Are the U.K. & U.S. Unspooling Together?


What do America’s 2016 presidential campaign and the upcoming, June 23rd, United Kingdom referendum on remaining in the European Union (EU) have in common?


And this is not a good sign for democracy.

I recently returned from a short visit to London. While there I conducted an admittedly informal poll with, perhaps, the world’s smallest sample size to gauge sentiment on these two looming political watersheds. Several London cabbies and a pocketful of bespoke suit clad businessmen enjoying their early evening pints were my unwitting participants. I volleyed the conversations back and forth between Clinton versus Trump and the EU question, or Brexit as the “stay” or “leave” referendum is cleverly called in Great Britain.

Both topics produced stunningly parallel responses.

Scratch the surface of the lorry drivers psyches and a stream of anger, fear and xenophobia quickly flows. Immigration concerns are at the heart of these emotions. The current European Union, codified in 1993, allows travel free zones between the member nations and this freedom of movement terrifies a fairly significant segment of England’s population. Ironically, most of our cab drivers who expressed these fears were obviously recently immigrants themselves. These men who were definitely in the “leave” camp on the EU referendum also were huge Donald Trump supporters. With only one exception, the cabbies showed no concern, only enthusiasm, for Trump’s “build a wall” and ending Muslim immigration stances for America. They felt the U.S. has become weaker under Obama. One declared, “Every time I see Obama on TV he is apologizing to someone.”

This fear of foreigners, this call for isolationism, is fueled by the notoriously sensational nature of London’s tabloid newspapers which run headlines warning that staying in the EU would cause England to lose control of its own coast and even lead to a merger with France!

Of course in the United States a large portion of Trump’s supporters are described as alienated, angry white lower middle to low income males whose amicus is fueled by conservative talk radio and Fox News pundits spouting apocalyptic scenarios if Clinton is elected.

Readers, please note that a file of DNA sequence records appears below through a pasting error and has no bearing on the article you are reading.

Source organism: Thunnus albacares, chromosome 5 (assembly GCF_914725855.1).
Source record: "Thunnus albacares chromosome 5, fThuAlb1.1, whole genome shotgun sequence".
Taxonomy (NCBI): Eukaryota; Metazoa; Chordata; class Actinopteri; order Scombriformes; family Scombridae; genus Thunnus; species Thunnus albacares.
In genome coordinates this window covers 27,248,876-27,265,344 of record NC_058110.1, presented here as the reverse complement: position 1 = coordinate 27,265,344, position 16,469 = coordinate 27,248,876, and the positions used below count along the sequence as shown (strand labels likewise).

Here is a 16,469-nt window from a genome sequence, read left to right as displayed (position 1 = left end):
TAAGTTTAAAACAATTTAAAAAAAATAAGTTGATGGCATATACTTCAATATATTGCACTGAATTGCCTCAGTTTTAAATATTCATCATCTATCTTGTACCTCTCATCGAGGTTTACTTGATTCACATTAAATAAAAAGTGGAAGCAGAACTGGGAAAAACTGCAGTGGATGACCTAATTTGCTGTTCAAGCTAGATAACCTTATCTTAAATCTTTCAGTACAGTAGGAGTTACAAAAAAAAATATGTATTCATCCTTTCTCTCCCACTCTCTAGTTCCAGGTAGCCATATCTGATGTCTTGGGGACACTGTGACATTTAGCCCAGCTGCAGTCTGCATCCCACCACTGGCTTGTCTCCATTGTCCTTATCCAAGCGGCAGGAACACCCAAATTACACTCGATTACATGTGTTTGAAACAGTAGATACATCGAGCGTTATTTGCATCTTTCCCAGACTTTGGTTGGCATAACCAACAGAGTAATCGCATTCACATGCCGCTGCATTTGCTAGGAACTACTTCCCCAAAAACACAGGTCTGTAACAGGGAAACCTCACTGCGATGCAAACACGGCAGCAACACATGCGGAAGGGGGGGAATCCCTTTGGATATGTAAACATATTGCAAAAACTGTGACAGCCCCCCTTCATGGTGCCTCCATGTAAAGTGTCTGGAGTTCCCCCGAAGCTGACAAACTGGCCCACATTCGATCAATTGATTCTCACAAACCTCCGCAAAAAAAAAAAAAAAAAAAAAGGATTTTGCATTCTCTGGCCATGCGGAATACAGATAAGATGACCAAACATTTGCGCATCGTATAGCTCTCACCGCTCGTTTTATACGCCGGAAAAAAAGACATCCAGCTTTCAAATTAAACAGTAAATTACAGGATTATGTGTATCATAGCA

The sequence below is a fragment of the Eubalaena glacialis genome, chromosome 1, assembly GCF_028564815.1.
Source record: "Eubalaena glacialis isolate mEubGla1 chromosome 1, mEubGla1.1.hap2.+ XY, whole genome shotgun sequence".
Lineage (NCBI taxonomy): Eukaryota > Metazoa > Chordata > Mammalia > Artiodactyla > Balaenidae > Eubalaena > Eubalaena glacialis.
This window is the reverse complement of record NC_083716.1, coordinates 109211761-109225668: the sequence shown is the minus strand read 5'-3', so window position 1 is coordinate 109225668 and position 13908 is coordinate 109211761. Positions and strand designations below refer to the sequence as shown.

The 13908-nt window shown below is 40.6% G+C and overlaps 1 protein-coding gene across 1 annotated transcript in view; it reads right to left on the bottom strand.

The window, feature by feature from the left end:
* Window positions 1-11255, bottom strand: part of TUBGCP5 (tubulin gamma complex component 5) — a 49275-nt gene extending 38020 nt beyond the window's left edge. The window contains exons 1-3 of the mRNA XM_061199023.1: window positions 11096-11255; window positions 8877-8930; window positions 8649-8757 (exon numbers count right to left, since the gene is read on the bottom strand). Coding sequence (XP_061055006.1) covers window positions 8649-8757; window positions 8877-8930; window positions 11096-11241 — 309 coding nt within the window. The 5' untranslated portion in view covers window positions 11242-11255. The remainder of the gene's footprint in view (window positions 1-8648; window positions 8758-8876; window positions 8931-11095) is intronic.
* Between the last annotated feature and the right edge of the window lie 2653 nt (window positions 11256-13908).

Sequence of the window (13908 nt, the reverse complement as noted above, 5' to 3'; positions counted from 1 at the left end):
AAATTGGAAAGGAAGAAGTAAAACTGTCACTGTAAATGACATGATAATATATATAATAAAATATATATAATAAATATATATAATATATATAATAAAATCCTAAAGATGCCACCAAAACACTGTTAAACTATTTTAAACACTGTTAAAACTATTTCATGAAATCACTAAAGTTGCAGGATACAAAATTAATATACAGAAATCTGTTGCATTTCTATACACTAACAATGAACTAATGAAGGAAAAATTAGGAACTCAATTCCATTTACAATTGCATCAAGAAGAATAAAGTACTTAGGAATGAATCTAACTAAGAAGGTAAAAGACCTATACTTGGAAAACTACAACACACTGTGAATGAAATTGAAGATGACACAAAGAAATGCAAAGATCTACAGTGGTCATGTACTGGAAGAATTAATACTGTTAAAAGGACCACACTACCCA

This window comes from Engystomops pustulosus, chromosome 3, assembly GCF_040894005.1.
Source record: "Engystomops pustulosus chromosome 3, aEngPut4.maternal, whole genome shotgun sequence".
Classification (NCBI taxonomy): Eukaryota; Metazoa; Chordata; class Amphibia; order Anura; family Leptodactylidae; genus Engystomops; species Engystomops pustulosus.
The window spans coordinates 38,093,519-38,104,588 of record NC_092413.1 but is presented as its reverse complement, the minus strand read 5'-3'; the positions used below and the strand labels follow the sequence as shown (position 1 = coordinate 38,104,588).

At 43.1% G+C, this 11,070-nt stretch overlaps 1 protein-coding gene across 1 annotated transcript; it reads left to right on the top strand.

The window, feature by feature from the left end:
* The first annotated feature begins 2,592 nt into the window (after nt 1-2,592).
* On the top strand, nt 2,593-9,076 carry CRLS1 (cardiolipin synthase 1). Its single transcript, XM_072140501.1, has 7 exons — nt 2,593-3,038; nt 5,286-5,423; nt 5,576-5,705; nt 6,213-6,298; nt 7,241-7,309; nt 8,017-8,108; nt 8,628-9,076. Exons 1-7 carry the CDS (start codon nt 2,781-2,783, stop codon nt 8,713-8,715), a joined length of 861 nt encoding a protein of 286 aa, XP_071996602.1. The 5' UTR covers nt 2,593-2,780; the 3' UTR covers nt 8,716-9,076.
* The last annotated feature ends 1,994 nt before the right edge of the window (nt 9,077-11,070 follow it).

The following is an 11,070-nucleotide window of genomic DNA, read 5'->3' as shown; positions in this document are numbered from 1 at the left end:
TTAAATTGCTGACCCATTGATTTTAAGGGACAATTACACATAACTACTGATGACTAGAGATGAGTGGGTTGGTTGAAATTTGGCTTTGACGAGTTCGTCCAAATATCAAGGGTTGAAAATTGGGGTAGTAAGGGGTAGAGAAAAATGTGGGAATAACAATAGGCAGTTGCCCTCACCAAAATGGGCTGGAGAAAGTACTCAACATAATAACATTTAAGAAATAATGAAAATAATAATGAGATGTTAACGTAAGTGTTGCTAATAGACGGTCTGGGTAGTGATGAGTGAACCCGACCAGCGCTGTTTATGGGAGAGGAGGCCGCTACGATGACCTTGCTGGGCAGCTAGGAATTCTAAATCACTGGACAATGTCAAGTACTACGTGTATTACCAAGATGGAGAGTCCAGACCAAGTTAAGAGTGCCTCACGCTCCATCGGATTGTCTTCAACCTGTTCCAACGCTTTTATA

On the other hand the London business people, men and women, sipping their ales, porters and stouts hold a different point of view from my cabbie acquaintances. More so than the drivers, they admit to being so preoccupied with the EU question that they have given only cursory attention to our Trump/Clinton option. Most of these folks in the financial segment feel confident that the “stay” option will prevail. While they have some serious concerns about certain aspects of how the EU’s workings affects their country they feel the alternative is far too dangerous. This certainly mirrors how many people in America will vote for Clinton despite their deep distrust of her past actions and motivations. One Briton even evoked the old “…devil you know..” cliche to justify his vote.

Sadly, and most troublingly, beneath all my simplistic prodding and the answers it produced I sense a seething, rancid cleaving of the bound fabric which help create both these nations. Allies, who together defeated our common enemies in two major world wars, the United Kingdom and the United States have long been seen as beacons of hope and opportunity.

Perhaps, I myself have been unaware or too insular and these cultural divides within each country have long existed, but I fear the arc of normal disagreement and debate has escalated to disastrous levels. Levels where, unlike the past, no compromises are possible and discord becomes the constant, dominant state.

This unspooling of the threads of common decency, understanding and compassion would be heartbreakingly catastrophic for future generations. It is time for a national reassessment of how we approach each other as we carry out the obligations of citizenry.

Perhaps the London cabbies, the London financiers, the feeling neglected American middle class and the U.S.’s 1%ers should all meet together for a pint, or a draft, of their favorite brew and talk to each other.

It beats the alternative.

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